Men talking: challenging the stereotypes

  • Two men talking on produce farm
By
Federation University, Collaborative Evaluation and Research Group
Natalie Bransgrove,
Joanne Porter,
Valerie Prokopiv
Issue
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Men living and working in regional and rural areas are seen as stoic and tough. We know that this reinforces the stereotype that ‘men don’t cry and they don’t talk about their feelings’. Because of this, men in regional and rural areas of Victoria are at higher risk of poor mental health and suicide. This risk is increased by geographical challenges that limit access to mental health training, support and services.

In response to community concerns about the increase in suicides in a regional local government area of Victoria, the local shire council launched a suicide prevention project. A group of local men challenged the stereotype and created a group that become known as Chat and Chomp. Each member of Chat and Chomp was approached by the project team and agreed to volunteer their time to help their community.

The Chat and Chomp group were provided with mental health training and funds to organise community events. The aim of these events was to improve social connection and increase mental health awareness. The group decided not to use the phrases ‘suicide prevention’ or ‘mental health’ as they felt these would deter men in the community from attending. So the phrase ‘mental wellbeing’ was used instead. The Chat and Chomp group organised a range of activities across the shire and encouraged attendees to ‘bring a mate’ to increase attendance by potentially isolated community members.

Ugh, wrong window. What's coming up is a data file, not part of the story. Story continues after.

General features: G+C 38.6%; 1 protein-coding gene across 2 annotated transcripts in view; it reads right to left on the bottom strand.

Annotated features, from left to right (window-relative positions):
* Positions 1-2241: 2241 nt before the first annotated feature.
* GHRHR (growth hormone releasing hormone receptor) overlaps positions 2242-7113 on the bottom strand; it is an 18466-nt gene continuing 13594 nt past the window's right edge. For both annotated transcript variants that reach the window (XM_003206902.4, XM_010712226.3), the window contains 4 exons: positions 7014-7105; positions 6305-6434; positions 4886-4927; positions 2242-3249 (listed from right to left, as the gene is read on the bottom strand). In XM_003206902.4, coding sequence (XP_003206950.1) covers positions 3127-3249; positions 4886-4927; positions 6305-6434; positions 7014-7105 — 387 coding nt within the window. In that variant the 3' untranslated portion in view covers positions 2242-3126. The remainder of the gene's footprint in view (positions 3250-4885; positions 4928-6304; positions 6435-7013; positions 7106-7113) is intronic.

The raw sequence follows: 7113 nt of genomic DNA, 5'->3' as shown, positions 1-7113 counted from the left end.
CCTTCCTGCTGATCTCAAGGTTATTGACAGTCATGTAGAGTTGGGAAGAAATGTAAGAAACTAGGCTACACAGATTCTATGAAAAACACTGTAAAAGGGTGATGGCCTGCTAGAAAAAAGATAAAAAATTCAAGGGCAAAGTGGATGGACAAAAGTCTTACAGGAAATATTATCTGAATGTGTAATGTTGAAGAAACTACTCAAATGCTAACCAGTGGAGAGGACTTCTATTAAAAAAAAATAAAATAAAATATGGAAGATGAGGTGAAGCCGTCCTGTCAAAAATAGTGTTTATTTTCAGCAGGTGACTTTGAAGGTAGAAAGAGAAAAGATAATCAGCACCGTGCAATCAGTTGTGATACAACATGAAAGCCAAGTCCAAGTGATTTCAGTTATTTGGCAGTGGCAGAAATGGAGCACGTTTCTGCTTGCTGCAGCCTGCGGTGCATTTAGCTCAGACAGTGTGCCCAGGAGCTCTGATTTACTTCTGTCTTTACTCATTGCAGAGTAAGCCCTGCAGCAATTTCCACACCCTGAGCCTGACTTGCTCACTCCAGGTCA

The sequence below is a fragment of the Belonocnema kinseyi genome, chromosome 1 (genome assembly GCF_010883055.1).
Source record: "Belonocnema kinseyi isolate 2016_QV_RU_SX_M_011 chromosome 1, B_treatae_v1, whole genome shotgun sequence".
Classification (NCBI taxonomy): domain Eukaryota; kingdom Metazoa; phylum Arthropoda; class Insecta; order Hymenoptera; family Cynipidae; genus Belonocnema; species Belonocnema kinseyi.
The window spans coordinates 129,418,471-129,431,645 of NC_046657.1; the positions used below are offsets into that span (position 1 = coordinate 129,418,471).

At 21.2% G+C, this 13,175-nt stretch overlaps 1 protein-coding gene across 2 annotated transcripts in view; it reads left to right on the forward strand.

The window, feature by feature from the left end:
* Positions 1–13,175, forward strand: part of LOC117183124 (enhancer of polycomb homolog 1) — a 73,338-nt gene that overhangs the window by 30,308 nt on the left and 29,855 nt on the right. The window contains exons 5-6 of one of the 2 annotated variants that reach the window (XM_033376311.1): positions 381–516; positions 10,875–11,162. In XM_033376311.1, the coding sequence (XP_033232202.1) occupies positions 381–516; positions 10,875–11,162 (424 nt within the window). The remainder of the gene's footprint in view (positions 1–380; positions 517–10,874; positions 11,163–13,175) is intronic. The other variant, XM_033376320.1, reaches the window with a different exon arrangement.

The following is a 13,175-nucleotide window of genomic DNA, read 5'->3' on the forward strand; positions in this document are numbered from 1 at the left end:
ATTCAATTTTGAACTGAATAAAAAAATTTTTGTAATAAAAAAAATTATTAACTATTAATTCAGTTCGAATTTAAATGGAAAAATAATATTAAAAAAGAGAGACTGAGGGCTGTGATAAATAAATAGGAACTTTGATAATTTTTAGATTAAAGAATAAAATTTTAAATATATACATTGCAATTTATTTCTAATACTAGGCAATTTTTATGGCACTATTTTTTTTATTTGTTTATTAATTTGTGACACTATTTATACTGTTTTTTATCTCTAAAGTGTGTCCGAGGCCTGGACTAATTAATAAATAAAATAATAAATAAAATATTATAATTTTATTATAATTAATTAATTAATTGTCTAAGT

The events included golf without balls (guest speakers at the golf club), rusty cricket (for over 50s), regular music jam sessions and many more. A key component of the events was that men who attended had something to do or something to eat. They found that if men had something to do with their hands, they were more likely to talk. This was demonstrated as participation continued to grow – and so did the honesty in conversations.

Many men in this shire work long days as tradesmen or are isolated on farms. These events provided an opportunity for social connection that they otherwise may not have had. They also provided a safe place to have conversations about mental health and challenge the stereotype that men don’t talk.

Multiple benefits have come from the Chat and Chomp community events. People have made new friends, been connected to employment and known where to go in moments of crisis. The Chat and Chomp group created a ripple effect within their community, increasing social connection and awareness of mental health in a hard-to-reach population. The benefits of these events are clearly appreciated by the community as over 40 men have now volunteered to join the Chat and Chomp group.

Although the project has officially finished, Chat and Chomp continues to organise community events that increase social connection and mental health awareness within this local area. This is testament to the sustainability of this type of project; when men are given ownership of the conversations they will continue. We know that men prefer to talk to other men about mental health, so there is a need to upskill men in regional and rural areas to have the confidence to talk about mental health and wellbeing.

Providing men with access to mental health training and opportunities for social connection challenged the stereotype surrounding mental health in this local area. Key to the success of the approach was the recognition that being active encourages men to have meaningful conversations.

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